Tyler Reed wrote:
> My company is considering a project with other commercial and academic organizations. We work in
> the field of Reconfigurable Computing (RC). RC is basically computing with Field Programmable Gate
> Arrays, which allows for potentially huge performance increases in algorithms that are
> computationally intense. This increase is achieved primarily through paralization of algorithmic
> functions at a very fine-grained level, in hardware. The project we are considering is to 1)
> Identify performance bottlenecks in MySQL, 2) Prioritize the bottleneck list based on projected
> improvement numbers for a parallel hardware version and 3) implement the hardware acceleration
> on an instance of MySQL running on a Cray XD1 supercomputer (which has reconfigurable hardware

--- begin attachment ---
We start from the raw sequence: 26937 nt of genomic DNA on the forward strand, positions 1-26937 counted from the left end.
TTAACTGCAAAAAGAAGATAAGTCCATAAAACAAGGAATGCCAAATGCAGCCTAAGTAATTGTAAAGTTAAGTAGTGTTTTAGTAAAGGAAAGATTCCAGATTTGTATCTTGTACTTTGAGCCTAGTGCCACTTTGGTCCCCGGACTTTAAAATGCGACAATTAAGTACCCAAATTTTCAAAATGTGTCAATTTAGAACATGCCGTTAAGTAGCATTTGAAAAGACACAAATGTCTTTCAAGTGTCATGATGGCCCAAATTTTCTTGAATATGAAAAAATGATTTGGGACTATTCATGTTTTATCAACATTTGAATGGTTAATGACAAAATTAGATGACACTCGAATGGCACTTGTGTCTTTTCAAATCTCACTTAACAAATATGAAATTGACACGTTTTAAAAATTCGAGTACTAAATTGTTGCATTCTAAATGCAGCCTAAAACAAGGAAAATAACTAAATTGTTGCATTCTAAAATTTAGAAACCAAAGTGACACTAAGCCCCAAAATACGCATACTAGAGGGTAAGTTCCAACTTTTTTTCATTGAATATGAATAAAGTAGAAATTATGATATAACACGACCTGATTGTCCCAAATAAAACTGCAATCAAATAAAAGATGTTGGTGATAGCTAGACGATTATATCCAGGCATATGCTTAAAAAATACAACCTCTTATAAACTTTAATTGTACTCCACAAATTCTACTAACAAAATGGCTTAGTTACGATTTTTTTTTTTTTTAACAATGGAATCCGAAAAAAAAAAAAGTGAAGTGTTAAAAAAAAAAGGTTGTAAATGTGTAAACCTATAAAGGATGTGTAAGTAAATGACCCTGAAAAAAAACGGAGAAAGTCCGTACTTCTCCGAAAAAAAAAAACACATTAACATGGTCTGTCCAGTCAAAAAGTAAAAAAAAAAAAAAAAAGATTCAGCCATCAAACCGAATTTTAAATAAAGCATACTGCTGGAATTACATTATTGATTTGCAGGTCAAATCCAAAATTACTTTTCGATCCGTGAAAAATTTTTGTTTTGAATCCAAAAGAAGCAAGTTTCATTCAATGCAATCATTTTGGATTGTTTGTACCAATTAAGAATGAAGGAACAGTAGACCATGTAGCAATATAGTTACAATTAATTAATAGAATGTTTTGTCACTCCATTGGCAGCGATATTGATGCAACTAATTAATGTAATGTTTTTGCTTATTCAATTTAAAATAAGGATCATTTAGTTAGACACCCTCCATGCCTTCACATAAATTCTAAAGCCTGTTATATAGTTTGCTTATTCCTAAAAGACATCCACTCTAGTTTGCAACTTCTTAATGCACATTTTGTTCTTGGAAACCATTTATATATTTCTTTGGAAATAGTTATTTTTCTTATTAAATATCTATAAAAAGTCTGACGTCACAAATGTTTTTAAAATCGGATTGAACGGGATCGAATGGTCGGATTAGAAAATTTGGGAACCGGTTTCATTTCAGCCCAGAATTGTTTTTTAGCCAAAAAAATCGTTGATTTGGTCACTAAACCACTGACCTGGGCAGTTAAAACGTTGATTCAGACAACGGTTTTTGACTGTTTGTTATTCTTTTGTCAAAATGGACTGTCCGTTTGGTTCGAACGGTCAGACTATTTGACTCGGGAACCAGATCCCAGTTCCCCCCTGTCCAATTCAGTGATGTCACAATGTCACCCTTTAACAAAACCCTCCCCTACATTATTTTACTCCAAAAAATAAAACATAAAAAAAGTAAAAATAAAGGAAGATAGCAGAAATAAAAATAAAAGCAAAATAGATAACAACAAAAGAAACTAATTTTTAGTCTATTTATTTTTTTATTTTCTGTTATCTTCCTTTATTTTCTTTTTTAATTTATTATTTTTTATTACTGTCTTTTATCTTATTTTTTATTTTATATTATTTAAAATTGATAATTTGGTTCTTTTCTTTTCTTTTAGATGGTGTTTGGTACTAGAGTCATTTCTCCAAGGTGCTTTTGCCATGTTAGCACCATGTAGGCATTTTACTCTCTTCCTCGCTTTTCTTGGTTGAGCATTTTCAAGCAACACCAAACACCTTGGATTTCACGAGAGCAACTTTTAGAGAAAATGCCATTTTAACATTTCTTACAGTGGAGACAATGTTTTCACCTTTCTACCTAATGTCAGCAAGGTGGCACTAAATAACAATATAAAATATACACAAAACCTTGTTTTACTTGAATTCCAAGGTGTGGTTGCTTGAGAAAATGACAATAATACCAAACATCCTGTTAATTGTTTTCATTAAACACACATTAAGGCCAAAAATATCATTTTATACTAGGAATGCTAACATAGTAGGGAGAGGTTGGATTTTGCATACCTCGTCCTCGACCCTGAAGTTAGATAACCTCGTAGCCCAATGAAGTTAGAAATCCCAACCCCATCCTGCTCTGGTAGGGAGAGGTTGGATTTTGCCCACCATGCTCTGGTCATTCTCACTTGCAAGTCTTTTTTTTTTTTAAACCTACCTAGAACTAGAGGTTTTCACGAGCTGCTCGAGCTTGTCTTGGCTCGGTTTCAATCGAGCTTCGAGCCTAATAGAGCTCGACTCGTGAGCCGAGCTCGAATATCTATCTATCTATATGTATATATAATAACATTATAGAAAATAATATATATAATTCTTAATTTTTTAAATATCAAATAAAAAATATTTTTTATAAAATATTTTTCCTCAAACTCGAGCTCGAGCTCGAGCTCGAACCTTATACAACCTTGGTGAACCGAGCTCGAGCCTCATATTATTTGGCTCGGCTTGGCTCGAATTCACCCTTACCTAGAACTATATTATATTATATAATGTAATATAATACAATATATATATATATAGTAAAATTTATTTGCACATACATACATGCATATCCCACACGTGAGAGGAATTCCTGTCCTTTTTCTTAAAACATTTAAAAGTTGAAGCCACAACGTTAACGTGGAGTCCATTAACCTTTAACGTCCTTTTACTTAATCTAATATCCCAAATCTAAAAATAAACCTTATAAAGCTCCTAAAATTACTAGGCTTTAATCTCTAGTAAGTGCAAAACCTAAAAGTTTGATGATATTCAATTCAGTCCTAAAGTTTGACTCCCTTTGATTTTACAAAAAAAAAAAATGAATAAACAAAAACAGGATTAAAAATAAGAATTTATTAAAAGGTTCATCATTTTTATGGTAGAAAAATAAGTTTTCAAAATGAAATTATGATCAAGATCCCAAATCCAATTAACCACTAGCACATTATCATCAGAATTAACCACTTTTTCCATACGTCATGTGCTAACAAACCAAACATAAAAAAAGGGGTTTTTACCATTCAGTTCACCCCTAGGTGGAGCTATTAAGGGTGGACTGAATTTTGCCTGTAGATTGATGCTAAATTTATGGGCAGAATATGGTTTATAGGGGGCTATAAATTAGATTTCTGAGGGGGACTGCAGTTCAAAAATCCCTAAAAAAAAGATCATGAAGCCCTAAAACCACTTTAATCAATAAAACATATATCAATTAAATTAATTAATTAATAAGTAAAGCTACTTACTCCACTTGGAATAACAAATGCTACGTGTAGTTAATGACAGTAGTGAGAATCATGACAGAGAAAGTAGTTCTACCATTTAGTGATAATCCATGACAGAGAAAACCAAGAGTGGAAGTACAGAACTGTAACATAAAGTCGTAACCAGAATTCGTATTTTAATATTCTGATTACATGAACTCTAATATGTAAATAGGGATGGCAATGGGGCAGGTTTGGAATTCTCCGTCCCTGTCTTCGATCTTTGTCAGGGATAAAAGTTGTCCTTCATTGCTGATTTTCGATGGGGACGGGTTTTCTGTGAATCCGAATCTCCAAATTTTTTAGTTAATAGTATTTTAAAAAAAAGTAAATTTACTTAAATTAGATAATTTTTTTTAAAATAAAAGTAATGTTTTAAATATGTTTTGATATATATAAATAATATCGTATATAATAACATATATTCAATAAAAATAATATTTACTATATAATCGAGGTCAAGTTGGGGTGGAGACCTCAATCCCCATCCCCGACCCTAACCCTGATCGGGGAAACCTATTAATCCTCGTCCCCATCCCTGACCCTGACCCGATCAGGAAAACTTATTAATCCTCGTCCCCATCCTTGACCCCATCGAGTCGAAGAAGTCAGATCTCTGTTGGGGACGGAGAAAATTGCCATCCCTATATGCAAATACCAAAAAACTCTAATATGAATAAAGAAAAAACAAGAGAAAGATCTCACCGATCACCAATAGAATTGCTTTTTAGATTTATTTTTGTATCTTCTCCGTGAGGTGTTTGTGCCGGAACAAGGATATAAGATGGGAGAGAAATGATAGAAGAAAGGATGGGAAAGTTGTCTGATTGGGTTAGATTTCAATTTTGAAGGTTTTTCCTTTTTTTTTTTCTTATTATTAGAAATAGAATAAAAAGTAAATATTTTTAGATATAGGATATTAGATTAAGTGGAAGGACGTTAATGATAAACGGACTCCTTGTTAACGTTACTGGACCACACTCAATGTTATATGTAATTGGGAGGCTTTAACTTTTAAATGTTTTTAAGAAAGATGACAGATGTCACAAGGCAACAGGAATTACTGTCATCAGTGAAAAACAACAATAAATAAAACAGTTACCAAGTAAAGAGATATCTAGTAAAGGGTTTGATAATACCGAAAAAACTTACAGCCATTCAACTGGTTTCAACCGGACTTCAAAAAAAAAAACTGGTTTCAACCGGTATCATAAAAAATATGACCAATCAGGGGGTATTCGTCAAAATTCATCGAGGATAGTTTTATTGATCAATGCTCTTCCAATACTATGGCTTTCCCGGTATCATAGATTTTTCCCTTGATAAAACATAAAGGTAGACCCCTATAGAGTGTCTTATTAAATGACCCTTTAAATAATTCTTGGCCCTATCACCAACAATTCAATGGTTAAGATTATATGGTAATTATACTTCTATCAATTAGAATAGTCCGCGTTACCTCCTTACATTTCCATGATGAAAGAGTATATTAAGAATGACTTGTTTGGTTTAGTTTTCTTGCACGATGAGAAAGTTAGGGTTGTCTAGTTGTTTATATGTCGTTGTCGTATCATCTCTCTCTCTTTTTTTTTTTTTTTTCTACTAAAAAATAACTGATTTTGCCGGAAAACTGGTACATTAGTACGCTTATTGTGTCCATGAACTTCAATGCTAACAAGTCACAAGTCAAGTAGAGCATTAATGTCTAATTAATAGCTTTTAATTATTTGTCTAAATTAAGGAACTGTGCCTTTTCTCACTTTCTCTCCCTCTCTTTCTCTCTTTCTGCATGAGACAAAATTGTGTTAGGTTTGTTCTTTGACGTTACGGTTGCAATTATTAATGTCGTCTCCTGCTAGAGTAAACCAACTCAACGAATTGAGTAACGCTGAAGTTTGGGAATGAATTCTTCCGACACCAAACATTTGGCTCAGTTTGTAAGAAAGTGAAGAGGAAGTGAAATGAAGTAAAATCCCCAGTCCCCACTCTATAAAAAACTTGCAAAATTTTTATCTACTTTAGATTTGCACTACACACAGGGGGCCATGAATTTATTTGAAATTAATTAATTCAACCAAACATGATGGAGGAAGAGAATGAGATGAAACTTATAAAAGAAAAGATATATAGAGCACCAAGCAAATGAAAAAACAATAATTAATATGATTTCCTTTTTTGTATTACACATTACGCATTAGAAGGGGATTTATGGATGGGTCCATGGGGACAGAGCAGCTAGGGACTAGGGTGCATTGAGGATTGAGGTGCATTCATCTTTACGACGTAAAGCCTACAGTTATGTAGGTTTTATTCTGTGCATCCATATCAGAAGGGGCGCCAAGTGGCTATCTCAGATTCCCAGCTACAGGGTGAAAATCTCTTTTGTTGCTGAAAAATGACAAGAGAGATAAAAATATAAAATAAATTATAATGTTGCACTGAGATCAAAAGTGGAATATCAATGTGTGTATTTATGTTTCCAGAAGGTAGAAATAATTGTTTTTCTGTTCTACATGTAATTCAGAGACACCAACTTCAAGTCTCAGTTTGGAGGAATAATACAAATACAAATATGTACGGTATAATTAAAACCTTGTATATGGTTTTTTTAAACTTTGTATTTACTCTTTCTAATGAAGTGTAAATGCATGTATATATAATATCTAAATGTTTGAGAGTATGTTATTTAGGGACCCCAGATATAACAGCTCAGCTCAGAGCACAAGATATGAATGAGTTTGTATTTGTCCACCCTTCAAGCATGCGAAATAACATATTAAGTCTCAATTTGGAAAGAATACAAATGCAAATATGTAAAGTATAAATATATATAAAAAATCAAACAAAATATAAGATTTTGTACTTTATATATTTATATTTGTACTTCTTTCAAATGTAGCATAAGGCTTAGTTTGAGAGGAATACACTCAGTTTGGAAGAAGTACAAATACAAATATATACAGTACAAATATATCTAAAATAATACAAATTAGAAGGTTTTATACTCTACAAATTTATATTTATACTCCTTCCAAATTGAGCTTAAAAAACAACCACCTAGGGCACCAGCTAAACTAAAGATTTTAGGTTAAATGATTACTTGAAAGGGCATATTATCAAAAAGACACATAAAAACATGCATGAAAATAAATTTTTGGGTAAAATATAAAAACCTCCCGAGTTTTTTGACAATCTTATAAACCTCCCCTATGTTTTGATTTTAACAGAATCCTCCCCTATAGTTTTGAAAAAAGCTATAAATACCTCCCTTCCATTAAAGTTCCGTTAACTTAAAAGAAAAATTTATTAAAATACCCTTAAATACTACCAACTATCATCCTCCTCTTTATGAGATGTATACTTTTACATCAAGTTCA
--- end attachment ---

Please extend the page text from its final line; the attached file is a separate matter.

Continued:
> embedded in it).
> Who, within the MySQL community, would be best to discuss this with? Is anyone currently profiling
> the code to identify key bottlenecks? Would there be any way to include a MySQL developer in such a
I've noted your msg to Brian Aker, our director of architecture.
It's a very interesting topic, and it'd be cool to have MySQL involved with this.
I'm just wondering whether an RDBMS would be the optimal place to play with RC.
Here's my thinking:
RDBMS bottlenecks are primarily I/O bound.
After good schema design and decent queries, RAM is the most interesting for caching/buffering, temporary tables, etc - and then of course disk I/O (with seek time being the critical point there, not RPMs or whatever).
In short, I doubt whether optimizing algorithmic functions would gain a significant benefit.
On the other hand, you may just see that as a challenge ;-)
> Hope to hear from you soon,
> Tyler Reed
> Koan Corporation
Arjen Lentz, Exec.Director @ Open Query (http://openquery.com)
Remote expertise & maintenance for MySQL/MariaDB server environments.
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